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The Bifurcation of the Self

The History and Theory of Dissociation and Its Disorders

  • Robert W. Rieber

Part of the Library of the History of Psychology Theories book series (LHPT)

Table of contents

  1. Front Matter
    Pages i-xix
  2. Introduction

    1. Pages 1-7
  3. A Brief History of Multiplicity

  4. Sybil A Case of Multiple Personalities and the Natural History of a Myth

    1. Front Matter
      Pages 65-66
    2. Pages 67-83
    3. Pages 105-131
  5. Seminal Cases of Multiplicity A History

    1. Front Matter
      Pages 133-134
    2. Pages 135-181
    3. Pages 183-195
  6. Back Matter
    Pages 197-304

About this book

Introduction

For more than a hundred years, dissociative states, sometimes referred to as multiple personality disorder, have fascinated the public as well as scientists. The precise nature of this disorder is a controversial one, dividing clinicians, theorists, and researchers. Challenging the conventional wisdom on all sides, Robert Rieber’s Bifurcation of the Self traces the clinical and social history of dissociation in a provocative examination of this widely debated phenomenon.

At the core of this history is a trio of related evolutions—hypnosis, concepts of identity, and dissociation—beginning with nineteenth-century "hysterics" and culminating in the modern boom in Dissociative Identity Disorder (DID) diagnoses and the parallel rise in childhood abuse/repressed memory cases. Rieber does not argue the non-existence of DID; rather he asserts that it is a rare disorder exaggerated by dissociation advocates and exploited by the media. In doing so, he takes on some of the most difficult questions in the field:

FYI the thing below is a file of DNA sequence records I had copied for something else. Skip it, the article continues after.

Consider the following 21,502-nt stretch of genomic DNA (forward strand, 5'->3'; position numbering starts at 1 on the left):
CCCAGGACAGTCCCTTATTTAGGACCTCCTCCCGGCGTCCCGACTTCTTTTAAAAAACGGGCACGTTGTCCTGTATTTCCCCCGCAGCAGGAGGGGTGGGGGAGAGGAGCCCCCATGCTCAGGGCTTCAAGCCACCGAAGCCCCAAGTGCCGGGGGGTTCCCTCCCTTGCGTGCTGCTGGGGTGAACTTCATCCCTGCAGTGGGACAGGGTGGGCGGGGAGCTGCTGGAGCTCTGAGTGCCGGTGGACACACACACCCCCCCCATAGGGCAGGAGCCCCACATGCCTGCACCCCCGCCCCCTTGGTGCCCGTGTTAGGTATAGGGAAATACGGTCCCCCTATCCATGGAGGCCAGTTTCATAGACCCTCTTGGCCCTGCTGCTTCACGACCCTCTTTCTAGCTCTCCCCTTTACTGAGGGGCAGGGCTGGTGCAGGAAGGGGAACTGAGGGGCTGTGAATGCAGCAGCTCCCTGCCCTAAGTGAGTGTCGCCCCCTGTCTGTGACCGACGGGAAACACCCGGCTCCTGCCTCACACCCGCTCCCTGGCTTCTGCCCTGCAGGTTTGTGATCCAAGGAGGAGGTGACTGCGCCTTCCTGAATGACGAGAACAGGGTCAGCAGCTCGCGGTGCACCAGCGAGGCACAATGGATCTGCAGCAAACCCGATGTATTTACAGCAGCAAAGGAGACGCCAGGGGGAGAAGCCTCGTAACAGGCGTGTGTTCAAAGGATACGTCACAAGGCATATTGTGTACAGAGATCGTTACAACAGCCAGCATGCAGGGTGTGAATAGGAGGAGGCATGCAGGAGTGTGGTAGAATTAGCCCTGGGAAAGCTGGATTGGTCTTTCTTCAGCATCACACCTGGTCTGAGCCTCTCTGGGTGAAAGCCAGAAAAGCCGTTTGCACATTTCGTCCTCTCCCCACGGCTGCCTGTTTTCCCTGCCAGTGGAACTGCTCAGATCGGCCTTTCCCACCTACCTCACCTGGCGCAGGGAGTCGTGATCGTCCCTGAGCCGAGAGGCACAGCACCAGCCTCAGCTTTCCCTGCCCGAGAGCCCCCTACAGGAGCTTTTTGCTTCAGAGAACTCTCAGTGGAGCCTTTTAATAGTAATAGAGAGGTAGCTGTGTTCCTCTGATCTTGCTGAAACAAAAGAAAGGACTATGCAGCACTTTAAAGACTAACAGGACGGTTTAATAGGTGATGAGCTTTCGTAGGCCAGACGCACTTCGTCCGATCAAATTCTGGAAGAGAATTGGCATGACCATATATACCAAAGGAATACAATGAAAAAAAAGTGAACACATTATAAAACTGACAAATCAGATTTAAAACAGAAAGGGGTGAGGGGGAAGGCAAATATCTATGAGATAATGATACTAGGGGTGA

• How crucial is memory to a person’s identity?
  • Can two or more autonomous personalities actually exist in the same body?
  • If trauma causes dissociation, why aren’t there more DID cases?
  • Why are DID cases prevalent in some eras but not in others?
  • Does dissociative disorder belong in the DSM?

The book is rigorously illustrated with two centuries’ worth of famous cases including Christine Beauchamp, Ansel Bourne, Eve Black/Eve White, and most notably the woman known as "Sybil", whose story is covered in depth with newly revealed manuscripts. And Rieber reviews the current state of DID-related controversy, from the professionals who feel that the condition is underreported to those who consider it a form of malingering, so that readers may draw their own conclusions.

Keywords

DSM brain diagnosis identity personality thinking trauma

Authors and affiliations

  • Robert W. Rieber
    • 1
  1. 1.Fordham UniversityNew York

Bibliographic information

  • DOI https://doi.org/10.1007/b139008
  • Copyright Information Springer Science+Business Media, Inc. 2006
  • Publisher Name Springer, Boston, MA
  • eBook Packages Behavioral Science
  • Print ISBN 978-0-387-27413-3
  • Online ISBN 978-0-387-27414-0
  • Buy this book on publisher's site